MS exec wriggles over Hardcore Bill's Java support
When he says he doesn't want to support it, he means they should support it - or something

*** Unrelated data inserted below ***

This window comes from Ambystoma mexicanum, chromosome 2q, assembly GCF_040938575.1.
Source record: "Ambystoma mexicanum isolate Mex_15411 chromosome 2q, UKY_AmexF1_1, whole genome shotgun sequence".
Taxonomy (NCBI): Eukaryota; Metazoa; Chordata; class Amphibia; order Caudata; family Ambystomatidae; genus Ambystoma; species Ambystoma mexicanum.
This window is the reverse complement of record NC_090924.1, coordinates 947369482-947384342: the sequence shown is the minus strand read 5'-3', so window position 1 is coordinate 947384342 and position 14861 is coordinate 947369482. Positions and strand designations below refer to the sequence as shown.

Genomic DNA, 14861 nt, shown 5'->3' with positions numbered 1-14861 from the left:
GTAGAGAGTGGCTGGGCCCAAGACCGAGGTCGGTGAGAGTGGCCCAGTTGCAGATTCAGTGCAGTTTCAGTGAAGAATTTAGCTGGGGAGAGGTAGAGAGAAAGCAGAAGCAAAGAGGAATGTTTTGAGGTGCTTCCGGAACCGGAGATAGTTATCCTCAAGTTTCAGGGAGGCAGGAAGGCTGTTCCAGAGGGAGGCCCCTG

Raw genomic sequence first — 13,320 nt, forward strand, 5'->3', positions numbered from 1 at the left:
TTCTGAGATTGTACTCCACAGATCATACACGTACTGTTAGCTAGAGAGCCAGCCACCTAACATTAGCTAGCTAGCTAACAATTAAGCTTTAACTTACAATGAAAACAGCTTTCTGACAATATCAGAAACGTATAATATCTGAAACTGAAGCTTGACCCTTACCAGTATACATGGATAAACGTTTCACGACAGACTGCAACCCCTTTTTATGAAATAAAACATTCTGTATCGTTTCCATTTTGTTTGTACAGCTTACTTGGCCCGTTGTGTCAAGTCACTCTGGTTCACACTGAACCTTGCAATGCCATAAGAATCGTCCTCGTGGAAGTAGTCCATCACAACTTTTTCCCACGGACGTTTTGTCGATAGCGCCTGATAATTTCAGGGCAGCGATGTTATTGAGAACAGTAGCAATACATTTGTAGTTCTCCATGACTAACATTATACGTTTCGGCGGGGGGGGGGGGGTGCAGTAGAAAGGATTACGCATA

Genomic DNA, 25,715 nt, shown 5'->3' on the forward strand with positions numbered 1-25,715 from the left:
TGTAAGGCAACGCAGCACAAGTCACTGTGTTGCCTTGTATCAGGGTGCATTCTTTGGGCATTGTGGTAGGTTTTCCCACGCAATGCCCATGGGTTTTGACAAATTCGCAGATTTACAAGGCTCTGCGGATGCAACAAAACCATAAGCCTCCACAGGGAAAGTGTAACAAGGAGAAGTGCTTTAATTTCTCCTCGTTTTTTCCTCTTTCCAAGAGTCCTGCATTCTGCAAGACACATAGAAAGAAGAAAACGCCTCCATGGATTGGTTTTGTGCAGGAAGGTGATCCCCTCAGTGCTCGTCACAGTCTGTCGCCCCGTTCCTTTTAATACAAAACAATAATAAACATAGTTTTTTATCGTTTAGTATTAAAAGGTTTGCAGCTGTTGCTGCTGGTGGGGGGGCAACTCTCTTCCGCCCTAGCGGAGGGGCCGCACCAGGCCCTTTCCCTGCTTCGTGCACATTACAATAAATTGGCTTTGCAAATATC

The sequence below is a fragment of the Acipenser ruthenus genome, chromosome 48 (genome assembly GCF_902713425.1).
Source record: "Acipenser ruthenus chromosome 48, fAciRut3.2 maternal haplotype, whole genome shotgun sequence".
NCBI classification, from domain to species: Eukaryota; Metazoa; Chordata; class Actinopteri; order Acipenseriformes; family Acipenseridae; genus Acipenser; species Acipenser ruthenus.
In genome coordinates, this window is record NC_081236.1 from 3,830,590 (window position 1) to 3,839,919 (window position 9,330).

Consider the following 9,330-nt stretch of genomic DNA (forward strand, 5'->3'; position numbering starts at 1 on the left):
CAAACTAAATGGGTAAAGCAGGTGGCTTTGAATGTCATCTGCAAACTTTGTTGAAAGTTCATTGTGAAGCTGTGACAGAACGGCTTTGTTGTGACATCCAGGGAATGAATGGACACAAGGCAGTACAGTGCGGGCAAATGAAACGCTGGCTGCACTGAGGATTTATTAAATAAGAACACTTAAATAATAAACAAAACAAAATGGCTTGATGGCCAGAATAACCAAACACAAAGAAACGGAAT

MS on Trial Like Kempin's Muglia's video was also clearly Muglia II, filmed on 19 February 1999 in Washington DC while Muglia was hanging around waiting for his moment of fame. Having made the point with Kempin, Boies was not inclined to spend time quizzing Muglia on this. A document that Microsoft dearly wished did not exist, by Farana Ahmed of Visual J++ marketing, noted in a heading that "Kill cross-platform Java by grow [sic] the polluted Java makers. Muglia tried to pass off "polluted" as a humorous antidote to Sun's "pure" Java, but Microsoft was too serious for this to be funny. In the semantics stakes, Muglia probably wins the prize for keeping a straight face when he redefined fragmentation: "if Sun and we disagree on this, and diverge in these areas, as long as Netscape doesn't buddy up with Sun, that is a super outcome for us (more fragmentation)." This turned out to be a great blunder, and henceforth he will surely be known as Muglia the Fragmenter. Sun's San Jose case loomed in the background, with plucky Microsoft doing its best to be brave, but failing. Muglia claimed that the dispute was centred on Sun not delivering JDK 1.2 to Microsoft, but he omitted to mention that Microsoft had very publicly said it would no support JDK 1.2, thereby putting Microsoft in breach of contract. The colloquy that gained some headlines is really pretty innocent, but following The Register's practice of bringing its excellent and well-informed readers the full facts, we include most of it: Boies: I want to direct attention to the email at the bottom of the page from Mr Gates, dated May 14, 1997, in particular to the next-to-the-last line where he says, 'I am hardcore about NOT supporting JDK 1.2.' Now, when somebody in Microsoft says they are hardcore about something, that means they really, really mean it; right, sir? Muglia: Perhaps. However, in this particular case, it's interesting--no, in this particular case, if you look at the next sentence in the next paragraph it says, 'if you think we should support JDK 1.2, it's okay.' Boies: Now, when Mr Gates says to somebody in your company that he is hardcore about not supporting something, that's generally taken pretty seriously; would you agree with that? Muglia: We take Bill seriously in general ... Boies: Have you seen any documents from Mr Gates in which Mr Gates says or suggests in any way that he would really like to support JDK 1.2 but he can't because Sun won't give it to him? Muglia: I have had conversations with Bill that he's unhappy that Sun hasn't given us JDK 1.2. No, I've never seen him say he would like to support it, but yes, I have seen him say he would like to get it from Sun. And frankly, really the reason is because we would like to be able to move forward with our contract that we have with them and deliver this technology to the marketplace... In this particular case, exactly what Bill meant by the word 'support' isn't really clear, and we have, as a part of our contract with Sun, a set of obligations to deliver this technology to the marketplace if we choose to include it in our products, so I'm not certain exactly what Bill was referring to when he said 'support'. Let me give you an example of how he could have been meaning that. The Court: Mr Muglia, there is no question pending [meaning Muglia was not allowed to carry on fragmenting, but should only answer questions]. I read it as saying he doesn't like the idea of supporting it. I don't think it could be read any other way. Maybe he changed his mind, but that's what he is saying here. Muglia: I understand that, your honour. If I could clarify one thing, please, though, which is that our contract with Sun allows us to deliver the Java technology as a part of products like Windows, and also it lets us put it on things like our web site. Now, when Bill says 'support', what he means is build it into Windows. Up to this point, in JDK 1.1, we actually took the technology from Sun. We took our competitor's APIs and put it [sic] in Windows. We have the ability as a part of our contract- The court: No, no. Stop. There is no question pending. When the time comes for your counsel to take you on redirect examination, you may then offer this information. It was pretty mild stuff really. Muglia put his foot in it rather more seriously when he said that "Office is an integrated package, and within it are programs that are also sold separately". The analogy with IE and Windows was just too close for Muglia's legal minder Tom Burt, who jumped up to protest that the question was beyond the scope. Judge Jackson told him that if Boies had not asked, he would have done so. In the miscellaneous facts department, Muglia said that Microsoft pays Sun $3.5 million/year for the Java licence. ® Complete Register trial coverage
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